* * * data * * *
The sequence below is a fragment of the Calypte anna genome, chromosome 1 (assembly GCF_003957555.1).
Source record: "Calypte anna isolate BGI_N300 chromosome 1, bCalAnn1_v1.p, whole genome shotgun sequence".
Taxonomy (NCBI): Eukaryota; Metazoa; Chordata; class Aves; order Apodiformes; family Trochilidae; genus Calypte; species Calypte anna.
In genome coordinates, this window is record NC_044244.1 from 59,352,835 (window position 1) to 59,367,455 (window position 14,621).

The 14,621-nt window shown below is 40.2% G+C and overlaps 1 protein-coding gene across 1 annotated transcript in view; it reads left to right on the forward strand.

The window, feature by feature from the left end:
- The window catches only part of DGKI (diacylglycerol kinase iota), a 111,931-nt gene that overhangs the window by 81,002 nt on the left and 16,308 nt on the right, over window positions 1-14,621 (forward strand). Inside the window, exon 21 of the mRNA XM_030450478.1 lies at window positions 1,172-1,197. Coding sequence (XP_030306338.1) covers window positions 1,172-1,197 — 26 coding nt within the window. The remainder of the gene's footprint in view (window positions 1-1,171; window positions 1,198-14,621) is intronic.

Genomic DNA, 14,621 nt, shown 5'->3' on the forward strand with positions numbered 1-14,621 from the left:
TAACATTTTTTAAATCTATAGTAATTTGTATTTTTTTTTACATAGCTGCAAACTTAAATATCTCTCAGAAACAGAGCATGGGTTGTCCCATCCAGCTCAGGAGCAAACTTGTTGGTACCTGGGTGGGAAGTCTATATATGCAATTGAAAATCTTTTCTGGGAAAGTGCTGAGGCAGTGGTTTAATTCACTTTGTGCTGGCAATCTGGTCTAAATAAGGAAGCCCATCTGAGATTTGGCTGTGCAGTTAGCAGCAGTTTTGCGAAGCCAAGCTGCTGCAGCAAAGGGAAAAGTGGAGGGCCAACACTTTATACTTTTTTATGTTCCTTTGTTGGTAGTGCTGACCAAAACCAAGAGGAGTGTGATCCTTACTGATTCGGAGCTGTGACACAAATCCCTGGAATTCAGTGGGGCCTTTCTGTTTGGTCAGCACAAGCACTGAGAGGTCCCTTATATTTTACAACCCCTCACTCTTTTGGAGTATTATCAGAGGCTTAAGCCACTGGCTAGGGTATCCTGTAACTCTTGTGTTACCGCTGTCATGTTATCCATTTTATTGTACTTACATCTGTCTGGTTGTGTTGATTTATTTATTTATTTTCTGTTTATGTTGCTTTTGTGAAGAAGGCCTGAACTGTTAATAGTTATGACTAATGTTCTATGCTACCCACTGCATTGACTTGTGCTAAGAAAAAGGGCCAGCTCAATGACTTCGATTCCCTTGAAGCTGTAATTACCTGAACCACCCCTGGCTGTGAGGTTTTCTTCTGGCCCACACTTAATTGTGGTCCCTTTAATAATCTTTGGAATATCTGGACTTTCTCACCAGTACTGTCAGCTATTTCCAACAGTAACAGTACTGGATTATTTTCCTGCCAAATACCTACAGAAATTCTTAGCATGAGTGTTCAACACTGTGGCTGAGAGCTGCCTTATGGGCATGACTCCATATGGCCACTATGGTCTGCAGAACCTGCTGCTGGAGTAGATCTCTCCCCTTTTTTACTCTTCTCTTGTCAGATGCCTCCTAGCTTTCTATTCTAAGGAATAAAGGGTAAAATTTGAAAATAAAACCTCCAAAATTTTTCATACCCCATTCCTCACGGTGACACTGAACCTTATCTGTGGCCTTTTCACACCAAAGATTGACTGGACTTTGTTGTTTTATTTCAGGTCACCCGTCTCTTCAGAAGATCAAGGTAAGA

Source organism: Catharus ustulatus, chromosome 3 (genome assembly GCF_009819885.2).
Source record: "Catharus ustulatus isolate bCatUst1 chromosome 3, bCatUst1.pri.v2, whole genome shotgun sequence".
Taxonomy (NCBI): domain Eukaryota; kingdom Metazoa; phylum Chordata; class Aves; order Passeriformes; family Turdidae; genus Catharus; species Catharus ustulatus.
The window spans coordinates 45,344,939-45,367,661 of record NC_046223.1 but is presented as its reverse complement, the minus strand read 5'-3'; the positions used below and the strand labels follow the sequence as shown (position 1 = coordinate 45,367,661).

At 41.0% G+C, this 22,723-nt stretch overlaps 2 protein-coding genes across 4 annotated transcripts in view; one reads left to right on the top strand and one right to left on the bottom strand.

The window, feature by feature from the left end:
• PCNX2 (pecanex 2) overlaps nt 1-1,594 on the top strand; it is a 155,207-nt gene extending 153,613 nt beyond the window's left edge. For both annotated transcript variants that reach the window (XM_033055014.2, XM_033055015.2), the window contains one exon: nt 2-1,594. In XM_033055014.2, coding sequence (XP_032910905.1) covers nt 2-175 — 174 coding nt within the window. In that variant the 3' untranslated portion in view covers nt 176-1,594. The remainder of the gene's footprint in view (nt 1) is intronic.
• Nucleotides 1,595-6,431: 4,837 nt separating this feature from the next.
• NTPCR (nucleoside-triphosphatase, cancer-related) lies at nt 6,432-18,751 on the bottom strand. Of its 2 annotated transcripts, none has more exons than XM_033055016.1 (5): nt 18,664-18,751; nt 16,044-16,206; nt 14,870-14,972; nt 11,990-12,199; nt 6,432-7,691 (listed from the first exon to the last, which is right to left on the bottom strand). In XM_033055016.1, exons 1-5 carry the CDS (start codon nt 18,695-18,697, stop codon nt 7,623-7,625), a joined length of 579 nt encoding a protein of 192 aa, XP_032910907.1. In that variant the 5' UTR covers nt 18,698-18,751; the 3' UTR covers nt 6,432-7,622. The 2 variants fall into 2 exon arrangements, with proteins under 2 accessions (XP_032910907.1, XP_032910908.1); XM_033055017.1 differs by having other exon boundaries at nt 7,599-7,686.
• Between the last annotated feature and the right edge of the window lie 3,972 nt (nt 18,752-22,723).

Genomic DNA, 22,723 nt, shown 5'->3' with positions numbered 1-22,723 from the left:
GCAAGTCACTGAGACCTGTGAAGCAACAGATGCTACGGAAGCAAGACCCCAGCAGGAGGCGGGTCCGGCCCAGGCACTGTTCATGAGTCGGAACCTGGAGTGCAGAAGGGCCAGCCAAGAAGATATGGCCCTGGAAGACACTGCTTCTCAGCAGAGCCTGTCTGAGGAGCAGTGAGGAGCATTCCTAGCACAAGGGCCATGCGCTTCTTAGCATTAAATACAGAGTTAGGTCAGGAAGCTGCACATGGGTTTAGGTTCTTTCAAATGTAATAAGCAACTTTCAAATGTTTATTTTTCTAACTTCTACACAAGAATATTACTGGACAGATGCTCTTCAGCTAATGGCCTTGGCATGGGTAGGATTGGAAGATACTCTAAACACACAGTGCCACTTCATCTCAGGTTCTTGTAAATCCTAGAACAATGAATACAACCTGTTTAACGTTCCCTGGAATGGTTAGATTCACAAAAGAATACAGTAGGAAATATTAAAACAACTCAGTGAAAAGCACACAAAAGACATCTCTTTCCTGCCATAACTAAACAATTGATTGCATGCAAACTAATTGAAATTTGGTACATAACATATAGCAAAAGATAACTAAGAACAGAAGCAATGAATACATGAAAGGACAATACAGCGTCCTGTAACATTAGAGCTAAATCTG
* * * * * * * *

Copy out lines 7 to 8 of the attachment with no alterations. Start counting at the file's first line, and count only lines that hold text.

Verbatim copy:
- The window catches only part of DGKI (diacylglycerol kinase iota), a 111,931-nt gene that overhangs the window by 81,002 nt on the left and 16,308 nt on the right, over window positions 1-14,621 (forward strand). Inside the window, exon 21 of the mRNA XM_030450478.1 lies at window positions 1,172-1,197. Coding sequence (XP_030306338.1) covers window positions 1,172-1,197 — 26 coding nt within the window. The remainder of the gene's footprint in view (window positions 1-1,171; window positions 1,198-14,621) is intronic.

Genomic DNA, 14,621 nt, shown 5'->3' on the forward strand with positions numbered 1-14,621 from the left: